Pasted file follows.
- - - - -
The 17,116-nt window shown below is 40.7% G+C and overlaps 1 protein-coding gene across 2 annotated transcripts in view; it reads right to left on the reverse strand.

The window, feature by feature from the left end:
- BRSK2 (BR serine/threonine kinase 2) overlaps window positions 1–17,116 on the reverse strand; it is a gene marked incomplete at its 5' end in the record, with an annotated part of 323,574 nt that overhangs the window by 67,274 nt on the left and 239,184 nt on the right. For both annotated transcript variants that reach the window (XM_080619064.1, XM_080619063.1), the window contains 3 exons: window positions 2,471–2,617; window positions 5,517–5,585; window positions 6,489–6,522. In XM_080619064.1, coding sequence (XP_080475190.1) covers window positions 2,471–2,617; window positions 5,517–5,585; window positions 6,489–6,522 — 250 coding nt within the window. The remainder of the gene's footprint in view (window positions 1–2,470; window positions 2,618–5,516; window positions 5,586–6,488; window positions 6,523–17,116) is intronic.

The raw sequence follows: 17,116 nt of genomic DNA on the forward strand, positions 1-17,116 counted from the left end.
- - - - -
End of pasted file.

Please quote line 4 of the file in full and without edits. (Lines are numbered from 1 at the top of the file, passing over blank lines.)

The raw sequence follows: 17,116 nt of genomic DNA on the forward strand, positions 1-17,116 counted from the left end.